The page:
The topic of mental health is a sensitive one, and many cultures around the world still do not acknowledge its place in general good health. In China, it still holds the stigma of being taboo, inappropriate, and embarrassing to discuss. Expatriates coming from other cultures might also feel the same and fail to recognise or admit to others that they are struggling with depression, anxiety, or mental illness. For those suffering in silence in Shanghai, it can be very difficult. It is also tough for practitioners to address the various problems given the transiency of the expatriate population, the nature the issues and the limitations expatriate organisations face.
In recognition of these difficulties, a group named REACH Shanghai was established in early 2016. “REACH” stands for Respond, Educate, Advocate, Collaborate and Help, and is a non-partisan group of key local and foreign stakeholders working together to better assess and address the needs of the international community, and to coordinate the responses across mental health and social support services in Shanghai. It aims to raise general mental health and social service awareness, sponsor forums on government policy change affecting mental health or social service topics, and identify short and long term solutions including increasing demands for subsidized counseling. Through collaboration of both local and international organisations, it bridges an important gap in serving Shanghai’s international community.
Dr. Timothy Foggin, Medical Director, Advance Medical (Asia Pacific) and Advisor to REACH Shanghai says, “Some issues cannot be adequately addressed by any single clinician, profession or healthcare organization, thus the importance of collaborative approaches. By ensuring both international and Chinese service providers are represented at the same table to fully grasp the issues, there can be a significant material difference.”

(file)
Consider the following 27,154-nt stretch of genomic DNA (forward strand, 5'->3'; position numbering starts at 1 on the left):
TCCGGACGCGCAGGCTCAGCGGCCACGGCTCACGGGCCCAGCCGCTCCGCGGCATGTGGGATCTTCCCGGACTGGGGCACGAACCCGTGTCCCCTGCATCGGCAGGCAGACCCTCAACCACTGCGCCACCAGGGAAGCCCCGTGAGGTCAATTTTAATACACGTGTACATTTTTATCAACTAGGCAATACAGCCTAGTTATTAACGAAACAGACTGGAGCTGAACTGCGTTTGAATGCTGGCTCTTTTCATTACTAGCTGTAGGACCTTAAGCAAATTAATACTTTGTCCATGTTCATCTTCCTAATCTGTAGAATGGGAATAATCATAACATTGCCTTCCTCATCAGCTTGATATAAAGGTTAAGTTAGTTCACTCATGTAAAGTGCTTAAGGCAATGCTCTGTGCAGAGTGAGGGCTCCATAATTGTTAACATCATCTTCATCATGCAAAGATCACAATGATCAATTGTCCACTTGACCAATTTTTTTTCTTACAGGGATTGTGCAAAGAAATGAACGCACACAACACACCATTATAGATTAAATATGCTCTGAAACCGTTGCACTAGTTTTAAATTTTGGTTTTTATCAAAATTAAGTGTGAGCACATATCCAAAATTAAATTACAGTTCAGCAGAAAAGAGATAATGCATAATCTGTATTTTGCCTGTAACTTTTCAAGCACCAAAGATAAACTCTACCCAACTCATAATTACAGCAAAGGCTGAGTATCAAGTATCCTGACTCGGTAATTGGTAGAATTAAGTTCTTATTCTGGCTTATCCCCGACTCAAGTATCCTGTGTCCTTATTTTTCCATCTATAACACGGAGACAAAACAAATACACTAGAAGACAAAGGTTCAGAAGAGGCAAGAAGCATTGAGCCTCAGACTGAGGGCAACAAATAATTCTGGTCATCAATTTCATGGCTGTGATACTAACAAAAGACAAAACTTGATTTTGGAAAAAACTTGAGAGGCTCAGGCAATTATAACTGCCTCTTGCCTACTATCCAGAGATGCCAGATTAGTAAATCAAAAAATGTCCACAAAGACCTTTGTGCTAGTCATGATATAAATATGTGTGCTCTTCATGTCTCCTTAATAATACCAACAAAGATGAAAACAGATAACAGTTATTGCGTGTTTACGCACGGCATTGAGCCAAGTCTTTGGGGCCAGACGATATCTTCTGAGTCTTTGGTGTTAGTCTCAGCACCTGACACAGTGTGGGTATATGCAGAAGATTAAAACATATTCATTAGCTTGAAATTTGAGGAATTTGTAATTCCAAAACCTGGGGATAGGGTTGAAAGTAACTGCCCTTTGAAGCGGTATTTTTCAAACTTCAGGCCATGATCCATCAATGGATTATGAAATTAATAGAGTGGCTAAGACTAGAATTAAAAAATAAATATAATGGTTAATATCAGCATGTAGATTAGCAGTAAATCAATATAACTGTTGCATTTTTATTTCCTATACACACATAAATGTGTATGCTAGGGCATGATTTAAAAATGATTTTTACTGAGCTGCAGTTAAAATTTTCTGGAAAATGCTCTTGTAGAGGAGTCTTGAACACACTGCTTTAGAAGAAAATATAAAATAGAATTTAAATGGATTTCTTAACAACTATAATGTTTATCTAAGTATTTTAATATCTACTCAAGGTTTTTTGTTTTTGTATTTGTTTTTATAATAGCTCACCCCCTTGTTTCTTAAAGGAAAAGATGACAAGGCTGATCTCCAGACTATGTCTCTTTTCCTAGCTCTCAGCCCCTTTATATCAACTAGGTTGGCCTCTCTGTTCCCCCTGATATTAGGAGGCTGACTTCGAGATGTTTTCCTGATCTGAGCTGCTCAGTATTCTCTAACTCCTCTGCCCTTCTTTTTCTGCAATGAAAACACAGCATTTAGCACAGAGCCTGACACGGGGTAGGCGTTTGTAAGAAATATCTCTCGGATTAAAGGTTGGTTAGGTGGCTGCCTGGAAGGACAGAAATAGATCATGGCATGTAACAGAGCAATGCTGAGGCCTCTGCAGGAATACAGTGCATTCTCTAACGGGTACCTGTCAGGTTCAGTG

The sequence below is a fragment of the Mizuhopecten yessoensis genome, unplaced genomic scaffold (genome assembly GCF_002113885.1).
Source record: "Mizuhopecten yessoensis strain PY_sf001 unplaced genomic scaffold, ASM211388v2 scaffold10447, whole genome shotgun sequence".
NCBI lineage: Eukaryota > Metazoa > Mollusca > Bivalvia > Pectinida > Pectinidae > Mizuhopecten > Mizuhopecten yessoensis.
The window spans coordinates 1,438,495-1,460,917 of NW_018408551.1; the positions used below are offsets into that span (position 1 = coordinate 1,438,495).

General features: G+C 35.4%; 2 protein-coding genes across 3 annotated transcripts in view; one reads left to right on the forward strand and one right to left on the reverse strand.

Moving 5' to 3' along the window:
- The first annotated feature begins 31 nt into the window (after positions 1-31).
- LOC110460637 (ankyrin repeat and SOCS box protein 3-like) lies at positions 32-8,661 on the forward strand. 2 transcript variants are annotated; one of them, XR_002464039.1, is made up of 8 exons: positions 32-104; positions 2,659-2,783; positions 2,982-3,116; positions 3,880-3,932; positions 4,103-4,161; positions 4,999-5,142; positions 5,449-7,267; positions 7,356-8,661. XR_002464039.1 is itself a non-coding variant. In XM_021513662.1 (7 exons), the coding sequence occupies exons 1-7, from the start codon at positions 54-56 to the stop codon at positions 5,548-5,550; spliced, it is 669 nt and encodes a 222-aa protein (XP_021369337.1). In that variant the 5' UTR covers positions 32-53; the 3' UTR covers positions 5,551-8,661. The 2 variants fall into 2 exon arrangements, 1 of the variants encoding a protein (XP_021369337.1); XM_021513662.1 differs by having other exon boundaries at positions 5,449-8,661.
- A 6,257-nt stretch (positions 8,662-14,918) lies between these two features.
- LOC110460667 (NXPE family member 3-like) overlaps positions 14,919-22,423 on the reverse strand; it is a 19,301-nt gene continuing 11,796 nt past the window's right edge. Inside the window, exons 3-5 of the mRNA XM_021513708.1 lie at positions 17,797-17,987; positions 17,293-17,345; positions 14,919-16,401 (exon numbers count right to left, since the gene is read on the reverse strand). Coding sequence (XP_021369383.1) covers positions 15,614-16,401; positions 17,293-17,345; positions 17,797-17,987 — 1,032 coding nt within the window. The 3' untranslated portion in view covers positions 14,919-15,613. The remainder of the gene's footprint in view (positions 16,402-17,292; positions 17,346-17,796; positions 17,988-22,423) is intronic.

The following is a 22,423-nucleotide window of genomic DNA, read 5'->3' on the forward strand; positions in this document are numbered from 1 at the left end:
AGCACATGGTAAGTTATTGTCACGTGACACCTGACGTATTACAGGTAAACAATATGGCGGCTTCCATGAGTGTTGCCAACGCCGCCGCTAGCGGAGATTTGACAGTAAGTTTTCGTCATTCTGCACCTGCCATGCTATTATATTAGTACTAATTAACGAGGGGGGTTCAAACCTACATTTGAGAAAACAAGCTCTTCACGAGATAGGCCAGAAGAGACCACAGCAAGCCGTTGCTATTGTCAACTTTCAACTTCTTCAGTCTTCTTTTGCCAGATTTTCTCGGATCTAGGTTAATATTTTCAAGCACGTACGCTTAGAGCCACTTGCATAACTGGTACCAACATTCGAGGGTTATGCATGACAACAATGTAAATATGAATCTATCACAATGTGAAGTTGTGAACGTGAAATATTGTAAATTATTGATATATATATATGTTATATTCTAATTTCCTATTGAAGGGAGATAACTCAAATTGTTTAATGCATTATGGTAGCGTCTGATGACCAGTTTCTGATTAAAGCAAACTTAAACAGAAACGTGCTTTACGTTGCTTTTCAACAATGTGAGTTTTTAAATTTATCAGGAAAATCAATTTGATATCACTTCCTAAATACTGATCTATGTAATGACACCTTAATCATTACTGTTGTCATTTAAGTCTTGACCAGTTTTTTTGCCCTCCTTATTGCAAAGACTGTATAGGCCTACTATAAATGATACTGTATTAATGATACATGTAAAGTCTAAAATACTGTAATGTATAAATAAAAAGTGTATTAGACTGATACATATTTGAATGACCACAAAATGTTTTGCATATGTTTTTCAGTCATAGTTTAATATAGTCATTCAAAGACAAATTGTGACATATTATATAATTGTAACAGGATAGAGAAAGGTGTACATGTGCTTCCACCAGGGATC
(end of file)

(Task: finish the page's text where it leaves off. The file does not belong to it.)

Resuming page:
Community Center Shanghai which provides counseling services, has identified that relationship-oriented problems account for approximately 16 percent of counseling requests, with 15 percent of clients also requesting for help with anxiety, 12 percent for depression, 12 percent for couples counselling and 9 percent for marriage counselling. Lifeline Shanghai, an English speaking anonymous support helpline has identified that loneliness, culture shock and trouble adjusting to Shanghai’s pollution, traffic and crowds are common issues with expatriates as are adjustments for the non-working partner, infidelity and money problems.
A relatively new issue is the downgrading or loss of expatriate contracts resulting in problems adjusting to a different lifestyle, change in environment and loss of community or friends related to this.
A new law came into effect in China on March1, 2016 that places an enforceable duty on the public to report cases of child abuse or neglect. Members of REACH have been instrumental in creating awareness about the update, especially in international schools. The law also offers protection for victims of domestic abuse; it provides important recourse for both Chinese citizens and foreign nationals residing in China as there is an obligation to report cases to the police. Now, reported cases in the international community may be referred to the local authorities with the assurance of the law’s enforceability.
“The update has made it crystal clear that there is a duty for anyone to report, and that it is a public, not private matter” says Fiona Yapp, Clinic Director at the Essential Learning Group and registered Child Protection Social Worker in England.
Learn more at www.reachshanghai.org. (VPN needed)